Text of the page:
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Truckers on cell phones

Truckers on cell phones.

Professional truck drivers while driving a big rig are statutorily precluded from using a mobile telephone while driving a commercial motor vehicle under certain conditions. The mobile telephone rule went into effect January 3, 2012.

Despite its implementation in an effort to protect communities, truck drivers continue to violate the rules that apply to mobile telephone use while driving a semi truck and it leads to many unnecessary accidents.

Can truckers use a cell phone while driving?


Many people are unaware that truck drivers can use a mobile telephone provided they are using a hands-free device or a wireless earpiece. According to the Federal Motor Carrier Safety Administration,hands-free use of a cellular telephone is allowed with such hands-free devices.

The mobile telephone rule only applies when the trucker is driving a commercial motor vehicle. And the rules prohibiting cell phone use apply to both interstate and intrastate truck drivers.

So what exactly is prohibited under the rules?

A truck driver operating a commercial motor vehicle is prohibited from dialing a telephone number while operating his semi truck. Nevertheless, a truck driver can utilize a speed dial one-touch button to initiate or answer a call.

A truck driver who looks at his telephone screen 4 or 5 seconds can be driving the length of a football field operating a rig that weighs 80,000 pounds. For this reason, the fines for violating the rule can be substantial and can even result in a loss of a commercial drivers license for repeat offenders. Trucking companies or motor carriers can be fined up to $11,000 per offense.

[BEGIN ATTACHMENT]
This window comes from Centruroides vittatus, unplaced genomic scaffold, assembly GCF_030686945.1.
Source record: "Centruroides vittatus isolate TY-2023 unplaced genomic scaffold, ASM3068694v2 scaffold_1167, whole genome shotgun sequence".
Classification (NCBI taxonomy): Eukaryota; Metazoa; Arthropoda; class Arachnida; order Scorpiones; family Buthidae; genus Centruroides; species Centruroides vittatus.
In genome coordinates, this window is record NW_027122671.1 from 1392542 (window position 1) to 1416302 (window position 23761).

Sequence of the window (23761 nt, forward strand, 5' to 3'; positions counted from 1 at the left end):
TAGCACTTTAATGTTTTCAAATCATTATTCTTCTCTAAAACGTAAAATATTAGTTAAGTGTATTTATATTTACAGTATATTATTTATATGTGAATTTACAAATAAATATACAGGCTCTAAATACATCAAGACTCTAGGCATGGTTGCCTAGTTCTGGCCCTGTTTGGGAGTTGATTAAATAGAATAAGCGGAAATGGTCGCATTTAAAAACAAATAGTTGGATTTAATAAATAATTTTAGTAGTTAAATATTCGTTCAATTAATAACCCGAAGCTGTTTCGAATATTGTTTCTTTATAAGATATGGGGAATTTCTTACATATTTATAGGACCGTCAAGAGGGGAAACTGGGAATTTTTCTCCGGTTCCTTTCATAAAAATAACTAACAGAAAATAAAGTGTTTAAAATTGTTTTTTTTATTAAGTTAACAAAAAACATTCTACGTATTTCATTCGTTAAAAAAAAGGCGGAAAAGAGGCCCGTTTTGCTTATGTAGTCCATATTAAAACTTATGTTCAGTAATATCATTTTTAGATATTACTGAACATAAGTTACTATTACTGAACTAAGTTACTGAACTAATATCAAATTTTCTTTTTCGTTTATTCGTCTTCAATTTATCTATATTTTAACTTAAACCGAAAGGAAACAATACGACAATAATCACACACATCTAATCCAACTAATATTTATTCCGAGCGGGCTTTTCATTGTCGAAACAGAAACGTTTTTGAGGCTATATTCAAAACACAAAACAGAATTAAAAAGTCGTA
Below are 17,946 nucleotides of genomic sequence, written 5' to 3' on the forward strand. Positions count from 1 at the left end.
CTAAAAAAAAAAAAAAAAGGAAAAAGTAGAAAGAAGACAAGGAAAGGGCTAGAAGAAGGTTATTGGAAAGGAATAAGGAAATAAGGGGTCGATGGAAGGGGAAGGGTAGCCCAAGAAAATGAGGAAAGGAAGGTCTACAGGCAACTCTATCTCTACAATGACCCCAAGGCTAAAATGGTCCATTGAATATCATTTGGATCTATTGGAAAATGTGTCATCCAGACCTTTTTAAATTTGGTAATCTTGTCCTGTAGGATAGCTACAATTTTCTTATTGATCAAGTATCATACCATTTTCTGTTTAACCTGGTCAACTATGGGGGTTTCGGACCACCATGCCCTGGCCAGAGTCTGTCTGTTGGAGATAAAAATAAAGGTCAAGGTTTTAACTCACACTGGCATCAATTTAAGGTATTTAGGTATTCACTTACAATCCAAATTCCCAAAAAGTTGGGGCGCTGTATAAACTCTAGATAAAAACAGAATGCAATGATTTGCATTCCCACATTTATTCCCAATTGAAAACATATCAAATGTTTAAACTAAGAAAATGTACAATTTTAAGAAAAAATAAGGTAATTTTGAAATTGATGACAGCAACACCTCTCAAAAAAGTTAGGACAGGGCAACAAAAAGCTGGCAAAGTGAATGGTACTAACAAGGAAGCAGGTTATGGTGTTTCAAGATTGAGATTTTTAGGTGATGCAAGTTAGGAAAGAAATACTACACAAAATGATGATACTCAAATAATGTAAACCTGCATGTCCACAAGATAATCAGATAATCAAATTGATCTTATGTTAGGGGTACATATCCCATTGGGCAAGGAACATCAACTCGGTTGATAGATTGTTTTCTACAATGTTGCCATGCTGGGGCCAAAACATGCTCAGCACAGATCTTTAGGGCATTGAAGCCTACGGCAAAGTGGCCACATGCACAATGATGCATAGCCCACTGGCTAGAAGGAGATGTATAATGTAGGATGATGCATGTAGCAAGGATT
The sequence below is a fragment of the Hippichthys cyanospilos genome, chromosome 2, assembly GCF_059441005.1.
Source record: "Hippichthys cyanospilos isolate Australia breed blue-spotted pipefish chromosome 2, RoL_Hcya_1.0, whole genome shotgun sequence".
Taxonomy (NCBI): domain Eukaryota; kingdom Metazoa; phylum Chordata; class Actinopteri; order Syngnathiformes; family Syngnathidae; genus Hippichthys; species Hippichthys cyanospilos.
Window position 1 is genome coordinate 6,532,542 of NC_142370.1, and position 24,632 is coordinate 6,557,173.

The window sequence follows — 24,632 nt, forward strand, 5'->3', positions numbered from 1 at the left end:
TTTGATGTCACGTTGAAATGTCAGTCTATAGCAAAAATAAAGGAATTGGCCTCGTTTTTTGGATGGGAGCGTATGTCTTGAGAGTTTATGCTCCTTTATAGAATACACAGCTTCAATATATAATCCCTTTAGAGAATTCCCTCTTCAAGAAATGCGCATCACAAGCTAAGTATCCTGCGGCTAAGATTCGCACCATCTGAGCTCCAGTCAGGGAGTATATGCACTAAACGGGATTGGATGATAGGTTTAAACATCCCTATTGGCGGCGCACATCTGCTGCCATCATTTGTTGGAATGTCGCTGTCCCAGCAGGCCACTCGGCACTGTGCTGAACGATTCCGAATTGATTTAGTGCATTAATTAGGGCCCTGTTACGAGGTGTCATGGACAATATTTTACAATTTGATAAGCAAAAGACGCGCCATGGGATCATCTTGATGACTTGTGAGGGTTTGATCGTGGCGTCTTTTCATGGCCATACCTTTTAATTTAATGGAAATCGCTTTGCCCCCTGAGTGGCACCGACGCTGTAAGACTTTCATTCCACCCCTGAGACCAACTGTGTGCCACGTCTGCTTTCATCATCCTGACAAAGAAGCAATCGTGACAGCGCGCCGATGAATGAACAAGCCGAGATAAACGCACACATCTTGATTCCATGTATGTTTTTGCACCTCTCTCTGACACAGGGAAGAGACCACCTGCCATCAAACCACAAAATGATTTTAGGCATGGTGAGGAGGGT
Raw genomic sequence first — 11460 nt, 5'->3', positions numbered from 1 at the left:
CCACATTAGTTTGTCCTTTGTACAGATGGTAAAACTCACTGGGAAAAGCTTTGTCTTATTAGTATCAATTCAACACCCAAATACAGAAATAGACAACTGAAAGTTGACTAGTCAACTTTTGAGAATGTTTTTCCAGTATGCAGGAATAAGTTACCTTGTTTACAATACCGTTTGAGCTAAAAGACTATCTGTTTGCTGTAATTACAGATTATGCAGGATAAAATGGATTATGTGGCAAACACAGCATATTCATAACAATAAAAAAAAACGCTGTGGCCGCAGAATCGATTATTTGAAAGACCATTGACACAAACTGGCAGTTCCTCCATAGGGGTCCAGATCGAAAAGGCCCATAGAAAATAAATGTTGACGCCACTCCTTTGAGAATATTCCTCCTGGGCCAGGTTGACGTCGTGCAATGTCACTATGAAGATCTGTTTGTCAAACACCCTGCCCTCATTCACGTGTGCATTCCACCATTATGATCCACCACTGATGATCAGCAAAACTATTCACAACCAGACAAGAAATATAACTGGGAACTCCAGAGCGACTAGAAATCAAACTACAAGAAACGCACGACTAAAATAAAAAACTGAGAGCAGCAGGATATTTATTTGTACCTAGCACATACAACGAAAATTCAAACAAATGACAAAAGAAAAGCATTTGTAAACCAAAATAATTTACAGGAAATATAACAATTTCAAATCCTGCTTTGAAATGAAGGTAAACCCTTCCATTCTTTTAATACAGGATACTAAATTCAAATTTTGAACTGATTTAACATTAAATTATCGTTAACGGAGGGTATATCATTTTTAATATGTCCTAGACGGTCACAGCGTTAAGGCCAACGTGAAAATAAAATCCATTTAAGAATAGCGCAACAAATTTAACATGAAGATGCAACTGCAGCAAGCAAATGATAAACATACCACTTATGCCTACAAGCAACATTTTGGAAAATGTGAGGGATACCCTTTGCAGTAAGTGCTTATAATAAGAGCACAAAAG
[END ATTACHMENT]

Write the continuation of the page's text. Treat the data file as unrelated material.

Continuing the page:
In a recent truck accident, the police allege that the driver who caused the accident was on Facebook on his smartphone at the time of the crash. It is this type of behavior that the rules were intended to prohibit in order to protect the truck driver and other motorists.

Some reports have indicated that highway fatal accidents have risen in recent years in part due to the popularity of smartphones and the use of them at the time of the crash.

A DOT study found that a person is 23 times more likely to be involved in a crash or almost involved in the crash while texting. And six times more likely to be involved in a crash or near collision while dialing a telephone. The same concept applies to passenger cars and every day drivers, but many states have not taken big steps to address the issue, Texas is one of those states.

In essence, the new rules were intended to emphasize that truck drivers must keep their eyes on the road and not on a smartphone. This is an important rule to help reduce the number of truck racks throughout our country. Unfortunately, truck drivers often believe that they are not going to be caught violating the rules and many disregard the rule.

Often the cell phone use is only discovered after a serious truck crash. Safe transportation and the safe carrying of goods so vital to our nation can be accomplished without truck drivers needing to take their eyes off the road to deal with their smart phone.

It is unfortunate that the state of Texas has decided not to legislate similar bans on cell phone use while driving. The state legislature approved a statute last year but our governor chose not to sign the measure into law.

Let us hope that the new governor for the state of Texas will be more safety oriented and sign a measure into law to protect Texas families.

About Greg Baumgartner

Truck accident lawyer Greg Baumgartner
Greg Baumgartner is a preeminent rated personal injury lawyer based in Houston, Texas, with over three decades of experience representing severely injured clients in truck accidents. He founded Baumgartner Law Firm, in 1985, with a mission to provide excellent legal representation and personalized attention to every client.